Hall: “Yes. Andre Ward is a source of pride for everyone at ShoBox because we feel like we essentially helped develop his career early on. Of course, Andre was well-known to some for winning an Olympic gold medal but we wanted him on ShoBox to let more fans get a look at him in the early stages of his pro career. After four ShoBox fights against not the best opposition, Ward proved he was a complete fighter – and not just a skilled fighter –  against the rough-and-tumble Edison Miranda. That was a defining fight for him at the time and it let the public see that he wasn’t just a pretty fighter, but a legitimate Top 10 guy. One thing we’ve tried to do with this series is create an awareness and a familiarity with upcoming prospects who fans might be interested in following all the way to a possible shot at a world title. We’ve tried to bring guys back like Chris Avalos, Luis Franco and Lateef Kayode. Edwin Rodriguez and Shawn Porter are also guys who we feel have a good shot at becoming future world champions. That’s what ShoBox is all about.”

 

Question: What is your favorite ShoBox memory?

Hall: “We had a title fight on ShoBox between Tim Bradley and Junior Witter.  Bradley had fought on ShoBox three times, never fought out of California and was in the top 10 and went to England to fight Witter for the title.  Bradley was a big underdog but upset Witter for the title.  We had a sense of accomplishment because Bradley developed on ShoBox and because of those opportunities we gave him, he was put in position to fight for the title.”

The 10th anniversary edition of ShoBox will be dedicated to the late Nick Charles. Curt Menefee will call the action alongside expert analyst Steve Farhood. Gordon Hall is the executive producer of ShoBox with Richard Gaughan producing the Rick Phillips directing.

 

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2015 Fight of the Year – Francisco Vargas vs Takashi Miura

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The WBC World Super Featherweight title bout between Francisco Vargas and Takashi Miura came on one of the biggest boxing stages of 2015, as the bout served as the HBO pay-per-view’s co-main event on November 21st, in support of Miguel Cotto vs Saul Alvarez.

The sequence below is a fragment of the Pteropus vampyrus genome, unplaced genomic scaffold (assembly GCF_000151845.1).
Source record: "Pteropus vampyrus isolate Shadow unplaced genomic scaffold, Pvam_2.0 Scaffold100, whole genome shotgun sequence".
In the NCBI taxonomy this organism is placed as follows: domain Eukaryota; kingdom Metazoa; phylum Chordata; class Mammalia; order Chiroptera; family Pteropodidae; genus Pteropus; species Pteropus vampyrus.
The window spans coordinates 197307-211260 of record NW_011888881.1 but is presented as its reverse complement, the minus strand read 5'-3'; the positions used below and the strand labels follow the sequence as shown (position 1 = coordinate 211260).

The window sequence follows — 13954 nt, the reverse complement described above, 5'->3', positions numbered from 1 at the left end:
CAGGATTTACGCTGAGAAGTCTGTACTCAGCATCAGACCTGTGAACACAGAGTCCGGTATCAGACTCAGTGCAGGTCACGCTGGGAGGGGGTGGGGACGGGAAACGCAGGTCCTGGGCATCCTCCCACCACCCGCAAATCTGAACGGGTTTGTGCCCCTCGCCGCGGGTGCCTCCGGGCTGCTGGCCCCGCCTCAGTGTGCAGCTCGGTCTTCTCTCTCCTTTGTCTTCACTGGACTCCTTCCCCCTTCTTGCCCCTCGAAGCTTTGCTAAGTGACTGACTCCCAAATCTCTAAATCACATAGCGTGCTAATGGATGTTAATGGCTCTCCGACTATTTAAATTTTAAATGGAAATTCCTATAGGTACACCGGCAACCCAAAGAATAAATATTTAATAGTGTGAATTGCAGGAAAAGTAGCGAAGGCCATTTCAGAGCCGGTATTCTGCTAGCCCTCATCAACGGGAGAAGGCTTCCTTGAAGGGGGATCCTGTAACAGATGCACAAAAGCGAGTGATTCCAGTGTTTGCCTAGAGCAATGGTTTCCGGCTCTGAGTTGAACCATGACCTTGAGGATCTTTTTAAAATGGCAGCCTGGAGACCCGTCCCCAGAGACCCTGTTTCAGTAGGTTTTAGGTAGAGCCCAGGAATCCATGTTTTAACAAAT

Miura entered the fight with a (29-2-2) record and he was making the fifth defense of his world title, while Vargas entered the fight with an undefeated mark of (22-0-1) in what was his first world title fight. Both men had a reputation for all-out fighting, with Miura especially earning high praise for his title defense in Mexico where he defeated Sergio Thompson in a fiercely contested battle.

The fight started out hotly contested, and the intensity never let up. Vargas seemed to win the first two rounds, but by the fourth round, Miura seemed to pull ahead, scoring a knock-down and fighting with a lot of confidence. After brawling the first four rounds, Miura appeared to settle into a more technical approach. Rounds 5 and 6 saw the pendulum swing back towards Vargas, as he withstood Miura’s rush to open the fifth round and the sixth round saw both men exchanging hard punches.

The big swinging continued, and though Vargas likely edged Miura in rounds 5 and 6, Vargas’ face was cut in at least two spots and Miura started to assert himself again in rounds 7 and 8. Miura was beginning to grow in confidence while it appeared that Vargas was beginning to slow down, and Miura appeared to hurt Vargas at the end of the 8th round.

Vargas turned the tide again at the start of the ninth round, scoring a knock down with an uppercut and a straight right hand that took Miura’s legs and sent him to the canvas. Purely on instinct, Miura got back up and continued to fight, but Vargas was landing frequently and with force. Referee Tony Weeks stepped in to stop the fight at the halfway point of round 9 as Miura was sustaining a barrage of punches.

Miura still had a minute and a half to survive if he was going to get out of the round, and it was clear that he was not going to stop fighting.

A back and forth battle of wills between two world championship level fighters, Takashi Miura versus “El Bandido” Vargas wins the 2015 Fight of the Year.